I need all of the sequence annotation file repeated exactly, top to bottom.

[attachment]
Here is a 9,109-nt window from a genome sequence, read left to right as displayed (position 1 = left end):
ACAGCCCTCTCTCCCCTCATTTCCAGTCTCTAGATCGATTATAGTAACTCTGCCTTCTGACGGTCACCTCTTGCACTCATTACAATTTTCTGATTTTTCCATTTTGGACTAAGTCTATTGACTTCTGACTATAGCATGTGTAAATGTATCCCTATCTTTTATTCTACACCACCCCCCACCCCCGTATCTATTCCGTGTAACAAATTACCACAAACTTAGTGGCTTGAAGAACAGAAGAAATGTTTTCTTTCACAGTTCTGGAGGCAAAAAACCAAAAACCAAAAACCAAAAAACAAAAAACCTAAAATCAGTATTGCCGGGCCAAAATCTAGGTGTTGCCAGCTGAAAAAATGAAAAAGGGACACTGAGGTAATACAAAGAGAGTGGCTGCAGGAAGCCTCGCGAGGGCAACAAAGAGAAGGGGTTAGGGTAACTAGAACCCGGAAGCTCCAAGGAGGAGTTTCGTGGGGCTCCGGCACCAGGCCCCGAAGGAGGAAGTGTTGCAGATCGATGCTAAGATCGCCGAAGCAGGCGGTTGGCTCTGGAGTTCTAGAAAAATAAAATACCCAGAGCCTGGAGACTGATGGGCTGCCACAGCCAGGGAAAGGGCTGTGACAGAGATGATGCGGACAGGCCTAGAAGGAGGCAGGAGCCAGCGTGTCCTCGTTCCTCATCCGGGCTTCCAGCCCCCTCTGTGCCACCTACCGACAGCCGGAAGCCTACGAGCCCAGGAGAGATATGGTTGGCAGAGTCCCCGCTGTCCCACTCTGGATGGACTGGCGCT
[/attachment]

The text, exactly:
Here is a 9,109-nt window from a genome sequence, read left to right as displayed (position 1 = left end):
ACAGCCCTCTCTCCCCTCATTTCCAGTCTCTAGATCGATTATAGTAACTCTGCCTTCTGACGGTCACCTCTTGCACTCATTACAATTTTCTGATTTTTCCATTTTGGACTAAGTCTATTGACTTCTGACTATAGCATGTGTAAATGTATCCCTATCTTTTATTCTACACCACCCCCCACCCCCGTATCTATTCCGTGTAACAAATTACCACAAACTTAGTGGCTTGAAGAACAGAAGAAATGTTTTCTTTCACAGTTCTGGAGGCAAAAAACCAAAAACCAAAAACCAAAAAACAAAAAACCTAAAATCAGTATTGCCGGGCCAAAATCTAGGTGTTGCCAGCTGAAAAAATGAAAAAGGGACACTGAGGTAATACAAAGAGAGTGGCTGCAGGAAGCCTCGCGAGGGCAACAAAGAGAAGGGGTTAGGGTAACTAGAACCCGGAAGCTCCAAGGAGGAGTTTCGTGGGGCTCCGGCACCAGGCCCCGAAGGAGGAAGTGTTGCAGATCGATGCTAAGATCGCCGAAGCAGGCGGTTGGCTCTGGAGTTCTAGAAAAATAAAATACCCAGAGCCTGGAGACTGATGGGCTGCCACAGCCAGGGAAAGGGCTGTGACAGAGATGATGCGGACAGGCCTAGAAGGAGGCAGGAGCCAGCGTGTCCTCGTTCCTCATCCGGGCTTCCAGCCCCCTCTGTGCCACCTACCGACAGCCGGAAGCCTACGAGCCCAGGAGAGATATGGTTGGCAGAGTCCCCGCTGTCCCACTCTGGATGGACTGGCGCT